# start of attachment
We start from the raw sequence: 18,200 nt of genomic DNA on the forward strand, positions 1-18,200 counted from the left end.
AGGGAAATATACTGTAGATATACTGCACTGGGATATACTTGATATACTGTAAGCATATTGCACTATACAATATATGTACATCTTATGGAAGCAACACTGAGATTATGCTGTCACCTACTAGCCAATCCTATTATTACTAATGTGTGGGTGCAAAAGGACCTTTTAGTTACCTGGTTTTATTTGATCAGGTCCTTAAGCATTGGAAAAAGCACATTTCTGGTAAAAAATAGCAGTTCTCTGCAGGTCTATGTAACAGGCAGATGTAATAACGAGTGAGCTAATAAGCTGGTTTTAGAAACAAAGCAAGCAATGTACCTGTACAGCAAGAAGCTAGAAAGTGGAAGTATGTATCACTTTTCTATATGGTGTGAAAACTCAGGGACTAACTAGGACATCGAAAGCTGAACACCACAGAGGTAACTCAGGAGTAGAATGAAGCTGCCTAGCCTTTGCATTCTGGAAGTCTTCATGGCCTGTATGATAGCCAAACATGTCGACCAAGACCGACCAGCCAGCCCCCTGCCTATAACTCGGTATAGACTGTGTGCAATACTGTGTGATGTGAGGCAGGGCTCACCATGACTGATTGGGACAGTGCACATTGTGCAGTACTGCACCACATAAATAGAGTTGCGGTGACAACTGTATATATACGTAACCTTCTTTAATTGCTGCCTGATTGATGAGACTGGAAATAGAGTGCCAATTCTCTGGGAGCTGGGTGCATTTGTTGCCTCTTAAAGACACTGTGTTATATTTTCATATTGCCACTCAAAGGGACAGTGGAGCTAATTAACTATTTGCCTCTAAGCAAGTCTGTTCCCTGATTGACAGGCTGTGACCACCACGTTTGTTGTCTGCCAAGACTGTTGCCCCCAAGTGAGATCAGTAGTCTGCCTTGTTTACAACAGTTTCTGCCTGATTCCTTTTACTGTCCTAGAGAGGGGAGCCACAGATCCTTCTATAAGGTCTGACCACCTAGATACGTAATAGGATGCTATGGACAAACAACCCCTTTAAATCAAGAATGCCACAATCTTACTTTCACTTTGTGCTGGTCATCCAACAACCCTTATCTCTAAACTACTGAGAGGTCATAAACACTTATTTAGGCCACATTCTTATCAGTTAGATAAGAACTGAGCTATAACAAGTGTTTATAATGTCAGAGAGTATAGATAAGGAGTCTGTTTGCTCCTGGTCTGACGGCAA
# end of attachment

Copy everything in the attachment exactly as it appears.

We start from the raw sequence: 18,200 nt of genomic DNA on the forward strand, positions 1-18,200 counted from the left end.
AGGGAAATATACTGTAGATATACTGCACTGGGATATACTTGATATACTGTAAGCATATTGCACTATACAATATATGTACATCTTATGGAAGCAACACTGAGATTATGCTGTCACCTACTAGCCAATCCTATTATTACTAATGTGTGGGTGCAAAAGGACCTTTTAGTTACCTGGTTTTATTTGATCAGGTCCTTAAGCATTGGAAAAAGCACATTTCTGGTAAAAAATAGCAGTTCTCTGCAGGTCTATGTAACAGGCAGATGTAATAACGAGTGAGCTAATAAGCTGGTTTTAGAAACAAAGCAAGCAATGTACCTGTACAGCAAGAAGCTAGAAAGTGGAAGTATGTATCACTTTTCTATATGGTGTGAAAACTCAGGGACTAACTAGGACATCGAAAGCTGAACACCACAGAGGTAACTCAGGAGTAGAATGAAGCTGCCTAGCCTTTGCATTCTGGAAGTCTTCATGGCCTGTATGATAGCCAAACATGTCGACCAAGACCGACCAGCCAGCCCCCTGCCTATAACTCGGTATAGACTGTGTGCAATACTGTGTGATGTGAGGCAGGGCTCACCATGACTGATTGGGACAGTGCACATTGTGCAGTACTGCACCACATAAATAGAGTTGCGGTGACAACTGTATATATACGTAACCTTCTTTAATTGCTGCCTGATTGATGAGACTGGAAATAGAGTGCCAATTCTCTGGGAGCTGGGTGCATTTGTTGCCTCTTAAAGACACTGTGTTATATTTTCATATTGCCACTCAAAGGGACAGTGGAGCTAATTAACTATTTGCCTCTAAGCAAGTCTGTTCCCTGATTGACAGGCTGTGACCACCACGTTTGTTGTCTGCCAAGACTGTTGCCCCCAAGTGAGATCAGTAGTCTGCCTTGTTTACAACAGTTTCTGCCTGATTCCTTTTACTGTCCTAGAGAGGGGAGCCACAGATCCTTCTATAAGGTCTGACCACCTAGATACGTAATAGGATGCTATGGACAAACAACCCCTTTAAATCAAGAATGCCACAATCTTACTTTCACTTTGTGCTGGTCATCCAACAACCCTTATCTCTAAACTACTGAGAGGTCATAAACACTTATTTAGGCCACATTCTTATCAGTTAGATAAGAACTGAGCTATAACAAGTGTTTATAATGTCAGAGAGTATAGATAAGGAGTCTGTTTGCTCCTGGTCTGACGGCAA